Title:
Sharing of user input devices and displays within a wireless network
Kind Code:
A1


Abstract:
A subject wireless device having processing resources, a user input device, a display, and a wireless interface identifies a plurality of wirelessly networked devices that are wirelessly networked with the subject wireless device. The subject wireless device identifies at least one of a user input device and a display of the plurality of wirelessly networked devices that are available for use by the subject wireless device, selects from its native user input device and its native display and those user input devices and displays of plurality of wirelessly networked devices that are available. The subject wireless device receives user input via the selected user input device by the processing resources of the subject wireless device, processes the user input by the processing resources of the subject wireless device to produce an output, and displays the output on the selected display.



Inventors:
Karaoguz, Jeyhan (Irvine, CA, US)
Bennett, James D. (San Clemente, CA, US)
Application Number:
11/153163
Publication Date:
10/20/2005
Filing Date:
06/15/2005
Primary Class:
Other Classes:
455/425, 709/208
International Classes:
G06F15/16; H04L12/28; H04L12/56; H04W40/24; H04W88/02; (IPC1-7): H04Q7/20; G06F15/16; H04Q7/00; H04Q7/24
View Patent Images:



Primary Examiner:
LU, ZHIYU
Attorney, Agent or Firm:
GARLICK HARRISON & MARKISON LLP (P.O. BOX 160727, AUSTIN, TX, 78716-0727, US)
Claims:
1. A method of operating a subject wireless device having processing resources, a user input device, a display, and a wireless interface, the method comprising: identifying a plurality of wirelessly networked devices that are wirelessly networked with the subject wireless device; for at least one of the plurality of wirelessly networked devices, identifying at least one of a user input device and a display that are available for use by the subject wireless device; selecting a user input device from the user input device of the subject wireless device and at least one user input device of the plurality of wirelessly networked devices; selecting a display from the display of the subject wireless device and at least one display of the plurality of wirelessly networked devices; receiving user input via the selected user input device by the processing resources of the subject wireless device; processing the user input by the processing resources of the subject wireless device to produce an output; and displaying the output on the selected display.

2. The method of claim 1, wherein: the selected user input device is native to a first wirelessly networked device of the plurality of wirelessly networked devices; and the selected display is native to a second wirelessly networked device of the plurality of wirelessly networked devices.

3. The method of claim 1, wherein: the selected user input device is native to the subject wireless device; and the selected display is native to one of the plurality of wirelessly networked devices.

4. The method of claim 1, wherein: the selected user input device is native to one of the plurality of wirelessly networked devices; and the selected display is native to the subject wireless device.

5. The method of claim 1, wherein for at least one of the plurality of wirelessly networked devices, identifying at least one of a user input device and a display that are available for use by the subject wireless device further comprises satisfying an authentication requirement in order to use a display or a user input device of a wirelessly networked device.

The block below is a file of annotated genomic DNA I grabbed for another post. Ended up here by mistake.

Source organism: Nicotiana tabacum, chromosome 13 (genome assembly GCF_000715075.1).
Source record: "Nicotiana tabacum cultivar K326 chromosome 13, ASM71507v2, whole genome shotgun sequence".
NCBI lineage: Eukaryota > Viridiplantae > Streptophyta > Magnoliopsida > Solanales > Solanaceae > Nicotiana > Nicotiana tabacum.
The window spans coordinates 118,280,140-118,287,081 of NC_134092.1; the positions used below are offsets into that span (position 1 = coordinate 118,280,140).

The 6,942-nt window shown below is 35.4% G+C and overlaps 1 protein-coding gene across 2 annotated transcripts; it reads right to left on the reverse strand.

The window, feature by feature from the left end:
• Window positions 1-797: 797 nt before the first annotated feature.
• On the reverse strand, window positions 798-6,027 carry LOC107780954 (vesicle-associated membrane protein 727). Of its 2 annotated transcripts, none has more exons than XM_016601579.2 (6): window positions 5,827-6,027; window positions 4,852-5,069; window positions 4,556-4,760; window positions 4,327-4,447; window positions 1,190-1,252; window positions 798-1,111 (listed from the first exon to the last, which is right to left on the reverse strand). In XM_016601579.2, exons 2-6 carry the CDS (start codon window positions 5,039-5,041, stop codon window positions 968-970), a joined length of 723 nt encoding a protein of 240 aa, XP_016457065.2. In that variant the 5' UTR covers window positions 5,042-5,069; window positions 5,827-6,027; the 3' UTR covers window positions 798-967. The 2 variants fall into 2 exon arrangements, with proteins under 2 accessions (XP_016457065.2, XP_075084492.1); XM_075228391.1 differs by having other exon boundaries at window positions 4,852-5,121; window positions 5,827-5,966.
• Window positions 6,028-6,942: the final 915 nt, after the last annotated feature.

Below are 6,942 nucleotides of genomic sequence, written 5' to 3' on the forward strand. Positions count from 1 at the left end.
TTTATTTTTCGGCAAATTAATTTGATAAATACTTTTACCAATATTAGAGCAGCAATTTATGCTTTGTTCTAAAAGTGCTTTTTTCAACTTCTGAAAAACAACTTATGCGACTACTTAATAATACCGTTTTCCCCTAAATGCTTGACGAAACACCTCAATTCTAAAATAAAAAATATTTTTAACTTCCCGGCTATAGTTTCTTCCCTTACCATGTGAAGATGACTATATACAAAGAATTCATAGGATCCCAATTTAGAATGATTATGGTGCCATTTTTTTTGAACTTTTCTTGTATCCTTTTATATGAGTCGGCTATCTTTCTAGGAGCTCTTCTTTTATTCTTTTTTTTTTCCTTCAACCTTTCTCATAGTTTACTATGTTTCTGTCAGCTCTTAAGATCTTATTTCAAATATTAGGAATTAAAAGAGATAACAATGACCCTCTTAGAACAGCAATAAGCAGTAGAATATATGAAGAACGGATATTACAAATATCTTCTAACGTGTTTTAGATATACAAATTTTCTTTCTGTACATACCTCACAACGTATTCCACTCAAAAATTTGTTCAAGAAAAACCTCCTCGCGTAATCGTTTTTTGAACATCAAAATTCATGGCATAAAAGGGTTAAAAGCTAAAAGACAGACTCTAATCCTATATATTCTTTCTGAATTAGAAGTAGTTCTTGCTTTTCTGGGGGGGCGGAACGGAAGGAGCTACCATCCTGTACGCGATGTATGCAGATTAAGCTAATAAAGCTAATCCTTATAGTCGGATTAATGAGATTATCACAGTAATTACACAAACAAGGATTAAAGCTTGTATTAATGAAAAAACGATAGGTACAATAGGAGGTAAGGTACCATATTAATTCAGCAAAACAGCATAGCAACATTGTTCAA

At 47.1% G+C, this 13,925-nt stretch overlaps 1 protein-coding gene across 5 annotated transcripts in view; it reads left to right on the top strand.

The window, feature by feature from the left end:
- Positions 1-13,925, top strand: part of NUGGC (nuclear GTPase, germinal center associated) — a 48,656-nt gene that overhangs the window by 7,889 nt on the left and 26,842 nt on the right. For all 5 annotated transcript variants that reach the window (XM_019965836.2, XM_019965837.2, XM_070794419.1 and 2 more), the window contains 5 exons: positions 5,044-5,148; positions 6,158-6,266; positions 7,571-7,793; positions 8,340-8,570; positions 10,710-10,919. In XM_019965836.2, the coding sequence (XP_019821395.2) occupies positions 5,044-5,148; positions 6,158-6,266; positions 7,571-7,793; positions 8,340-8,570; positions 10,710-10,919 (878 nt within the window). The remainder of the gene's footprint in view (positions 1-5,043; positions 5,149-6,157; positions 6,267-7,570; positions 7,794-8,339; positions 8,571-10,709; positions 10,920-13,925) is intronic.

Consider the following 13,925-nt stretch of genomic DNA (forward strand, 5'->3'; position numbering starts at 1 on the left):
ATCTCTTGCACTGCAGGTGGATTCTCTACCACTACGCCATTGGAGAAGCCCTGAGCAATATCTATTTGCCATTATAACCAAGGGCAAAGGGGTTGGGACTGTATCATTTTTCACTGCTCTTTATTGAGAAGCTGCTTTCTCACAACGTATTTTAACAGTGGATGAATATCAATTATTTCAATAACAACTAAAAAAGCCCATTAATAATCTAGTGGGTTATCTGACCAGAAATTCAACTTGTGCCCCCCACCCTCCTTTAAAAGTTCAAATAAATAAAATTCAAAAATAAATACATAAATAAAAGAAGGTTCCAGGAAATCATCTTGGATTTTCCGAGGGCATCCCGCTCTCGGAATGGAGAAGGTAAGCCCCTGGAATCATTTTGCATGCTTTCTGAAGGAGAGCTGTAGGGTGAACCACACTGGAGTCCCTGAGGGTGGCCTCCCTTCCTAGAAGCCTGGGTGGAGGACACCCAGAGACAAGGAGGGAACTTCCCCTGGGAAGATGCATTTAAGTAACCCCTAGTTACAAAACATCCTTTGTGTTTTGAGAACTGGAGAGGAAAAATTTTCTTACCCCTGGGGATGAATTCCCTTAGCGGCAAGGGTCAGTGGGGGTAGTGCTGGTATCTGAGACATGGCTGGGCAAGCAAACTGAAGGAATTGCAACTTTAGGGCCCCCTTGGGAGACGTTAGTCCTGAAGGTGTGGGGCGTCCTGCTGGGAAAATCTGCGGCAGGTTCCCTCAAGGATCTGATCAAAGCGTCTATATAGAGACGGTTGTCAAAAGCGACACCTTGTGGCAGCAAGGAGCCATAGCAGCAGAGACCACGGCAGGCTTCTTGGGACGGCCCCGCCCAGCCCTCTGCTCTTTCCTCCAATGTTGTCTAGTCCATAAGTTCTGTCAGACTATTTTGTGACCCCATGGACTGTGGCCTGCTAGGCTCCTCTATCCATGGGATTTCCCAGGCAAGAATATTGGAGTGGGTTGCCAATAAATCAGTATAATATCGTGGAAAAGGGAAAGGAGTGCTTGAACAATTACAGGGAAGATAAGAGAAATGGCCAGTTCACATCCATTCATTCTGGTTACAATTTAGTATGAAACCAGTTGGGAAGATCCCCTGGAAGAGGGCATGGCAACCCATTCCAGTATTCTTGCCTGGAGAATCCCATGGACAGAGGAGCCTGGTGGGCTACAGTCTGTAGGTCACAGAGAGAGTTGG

6. A method of operating a subject wireless device having processing resources, a user input device, a display, and a wireless interface, the method comprising: identifying a plurality of wirelessly networked devices that are wirelessly networked with the subject wireless device; for at least one of the plurality of wirelessly networked devices, identifying a user input device that is available for use by the subject wireless device; selecting a user input device from the user input device of the subject wireless device and at least one user input device of the plurality of wirelessly networked devices; receiving user input via the selected user input device of a corresponding one of the plurality of wirelessly networked device by the processing resources of the subject wireless device; processing the user input by the processing resources of the subject wireless device to produce an output; and displaying the output on the display of the subject wireless device.

7. The method of claim 6, wherein receiving user input via the selected user input device of a corresponding one of the plurality of wirelessly networked device by the processing resources of the subject wireless device is also received via the wireless interface of the subject wireless device.

8. The method of claim 6, further comprising satisfying an authentication requirement in order to use a user input device of one of the plurality of wirelessly networked devices.

9. A method of operating a subject wireless device having processing resources, a user input device, a display, and a wireless interface, the method comprising: identifying a plurality of wirelessly networked devices that are wirelessly networked with the subject wireless device; for at least one of the plurality of wirelessly networked devices, identifying a display that is available for use by the subject wireless device; selecting a display from at least one display of the plurality of wirelessly networked devices; receiving user input via the user input device of the subject wireless device by the processing resources of the subject wireless device; processing the user input by the processing resources of the subject wireless device to produce an output; and displaying the output on the selected display of a corresponding one of the plurality of wirelessly networked devices.